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Americans will always revere mustangs

For a professor of history, Andrew Gulliford sure seems to have forgotten plenty of it. Or perhaps he only remembers the history that fits the narrative of his curiously callous anti-mustang hit piece (“Scourge of the West: ‘Wild’ vs. feral horses on public lands,” Herald, Oct. 9), a screed apparently aimed at making the American people forget how much we love and appreciate these iconic symbols of the American West.

Beckstead

What Gulliford fails to acknowledge is this: It’s because of our history that mustangs are so special to the American people, who have long revered horses because of the central role they played in our nation’s story. That’s why so many wrote to their members of Congress 50 years ago to pass a federal law to protect them, and why today so many fight to stop their mistreatment at the hands the federal government.

Tales of famous wild horses feature prominently in our national lore; Americans grow up with novels like “The Black Stallion,” “Misty of Chincoteague,” “Fury and the Mustangs” and “The Girl Who Loved Wild Horses.” We thrill to films and television programs with equine protagonists. We even cheer for sports teams that honor that unbreakable wild equine spirit, especially Colorado’s own Denver Broncos.

Without the horse, our nation would look very different today. Even more than the dog, the horse served as our indispensable partner in work, recreation and sport. That bond is why Americans are so averse to slaughtering horses for human consumption. Horses are our family and our friends, and in this country, we don’t eat our family and friends.

So yes, when most Americans marvel at a family band of wild mustangs thundering across the high desert landscape, or watch two stallions dueling for supremacy, or root for a newborn foal struggling to rise for the first time on long, spindly legs, our response is deeply emotional. Those images evoke core American values, especially our love of family and freedom.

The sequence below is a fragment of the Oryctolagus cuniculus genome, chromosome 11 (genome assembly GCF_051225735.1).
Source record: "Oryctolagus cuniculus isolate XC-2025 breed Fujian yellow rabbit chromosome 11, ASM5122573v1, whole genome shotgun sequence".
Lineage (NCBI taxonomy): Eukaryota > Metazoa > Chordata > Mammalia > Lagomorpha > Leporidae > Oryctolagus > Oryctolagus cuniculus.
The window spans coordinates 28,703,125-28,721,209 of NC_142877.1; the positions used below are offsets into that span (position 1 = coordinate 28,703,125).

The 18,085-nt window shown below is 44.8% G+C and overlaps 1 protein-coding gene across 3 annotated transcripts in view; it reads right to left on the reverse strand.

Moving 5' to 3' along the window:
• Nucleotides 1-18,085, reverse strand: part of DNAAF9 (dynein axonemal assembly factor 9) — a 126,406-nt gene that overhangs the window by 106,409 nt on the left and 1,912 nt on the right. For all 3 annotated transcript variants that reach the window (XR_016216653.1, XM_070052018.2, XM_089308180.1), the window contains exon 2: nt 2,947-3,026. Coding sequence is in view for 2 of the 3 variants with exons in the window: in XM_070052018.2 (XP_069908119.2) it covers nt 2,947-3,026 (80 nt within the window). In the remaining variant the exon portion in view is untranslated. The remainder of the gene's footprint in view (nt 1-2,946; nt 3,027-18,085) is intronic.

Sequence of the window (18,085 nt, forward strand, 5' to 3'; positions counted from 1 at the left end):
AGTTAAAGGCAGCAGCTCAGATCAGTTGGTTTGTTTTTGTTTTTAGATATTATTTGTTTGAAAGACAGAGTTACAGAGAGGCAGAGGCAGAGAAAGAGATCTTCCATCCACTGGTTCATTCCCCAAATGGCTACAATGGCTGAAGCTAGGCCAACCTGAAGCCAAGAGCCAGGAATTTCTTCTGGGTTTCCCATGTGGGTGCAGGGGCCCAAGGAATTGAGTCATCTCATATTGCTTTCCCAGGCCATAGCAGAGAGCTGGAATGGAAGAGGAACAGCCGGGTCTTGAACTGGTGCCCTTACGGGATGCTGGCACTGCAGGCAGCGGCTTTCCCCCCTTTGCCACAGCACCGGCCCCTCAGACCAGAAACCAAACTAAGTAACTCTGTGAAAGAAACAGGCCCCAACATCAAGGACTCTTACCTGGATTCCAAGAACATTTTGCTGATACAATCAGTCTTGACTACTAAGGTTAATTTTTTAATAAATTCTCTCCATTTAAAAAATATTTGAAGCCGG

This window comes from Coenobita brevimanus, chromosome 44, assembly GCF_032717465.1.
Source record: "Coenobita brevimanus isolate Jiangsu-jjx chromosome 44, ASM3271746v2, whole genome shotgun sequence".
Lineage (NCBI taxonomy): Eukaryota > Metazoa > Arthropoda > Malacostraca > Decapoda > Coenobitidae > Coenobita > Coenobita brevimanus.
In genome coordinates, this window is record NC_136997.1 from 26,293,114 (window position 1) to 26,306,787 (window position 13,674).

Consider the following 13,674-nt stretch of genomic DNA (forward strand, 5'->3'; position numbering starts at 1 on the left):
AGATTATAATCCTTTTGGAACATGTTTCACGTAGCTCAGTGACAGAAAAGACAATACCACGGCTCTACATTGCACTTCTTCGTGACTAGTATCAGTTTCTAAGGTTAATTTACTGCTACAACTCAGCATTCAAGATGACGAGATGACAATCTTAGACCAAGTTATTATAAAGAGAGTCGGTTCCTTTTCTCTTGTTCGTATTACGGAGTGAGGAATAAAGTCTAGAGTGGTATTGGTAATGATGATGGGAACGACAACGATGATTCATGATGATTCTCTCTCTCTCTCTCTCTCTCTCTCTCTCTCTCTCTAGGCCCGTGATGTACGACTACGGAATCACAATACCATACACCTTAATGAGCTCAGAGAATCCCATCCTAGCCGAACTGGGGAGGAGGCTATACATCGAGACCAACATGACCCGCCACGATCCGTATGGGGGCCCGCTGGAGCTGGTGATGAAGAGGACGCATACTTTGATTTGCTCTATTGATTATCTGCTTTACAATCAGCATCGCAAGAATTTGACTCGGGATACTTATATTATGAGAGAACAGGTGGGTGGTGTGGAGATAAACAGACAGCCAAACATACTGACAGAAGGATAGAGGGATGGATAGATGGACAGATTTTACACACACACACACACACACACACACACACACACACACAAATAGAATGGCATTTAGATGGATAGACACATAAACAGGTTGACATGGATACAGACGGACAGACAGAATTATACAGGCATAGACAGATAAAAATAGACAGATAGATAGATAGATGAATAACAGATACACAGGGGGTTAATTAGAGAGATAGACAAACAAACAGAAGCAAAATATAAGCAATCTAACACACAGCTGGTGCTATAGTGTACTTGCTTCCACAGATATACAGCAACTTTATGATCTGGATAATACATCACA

Do we romanticize the wild mustangs? We do, yes, because horses earned our admiration and our affection through their courage, sacrifice and service. And while we no longer depend on horses, we romanticize them like we romanticize the Grand Canyon, ancient redwood forests and important battlefields. Our wild herds have an historical, cultural and aesthetic value that can’t be quantified or monetized.

The Bureau of Land Management has embarked this year on a campaign to clear tens of thousands of wild mustangs from our public lands for the sake of millions of cattle and sheep. The BLM and its allies in the beef industries know the images of helicopters stampeding mustangs into traps, or of defeated mustangs languishing in the agency’s barren feedlots and corrals, enrage the American public. So in its messaging, the agency keeps repeating the “wild horse overpopulation” lie, saying with a straight face that too many mustangs are destroying the rangelands, and they risk starvation if they aren’t chased down, trapped and removed.

With this false trope, the BLM seeks to divert the American public’s attention away from the damage caused to our public lands by millions of cattle and sheep, and instead make 80,000 wild equines living on millions of acres across 10 states the convenient scapegoats. Yet groups like Western Watersheds Projects and Public Employees for Environmental Responsibility have recently published the BLM’s own data that clearly show that vast numbers of cattle and sheep, not wild horses, are overgrazing our rangelands.

Because of our history and who we are as a people, Americans will always prefer seeing that band of mustangs galloping across our high deserts and plains to throngs of commercial livestock. So while Gulliford, the livestock industry and even the BLM, may try to use pejoratives like “feral” to make people care less about the fate of these federally protected animals, it’s never going to work. The wild mustangs belong to the American people, we love them unabashedly and we want them protected, not persecuted.

Scott Beckstead is an adjunct professor of law at Willamette University in Salem, Oregon, where he teaches classes in animal law, wildlife law and the Endangered Species Act. He also works as director of campaigns for two affiliated animal protection organizations, Animal Wellness Action and the Center for a Humane Economy.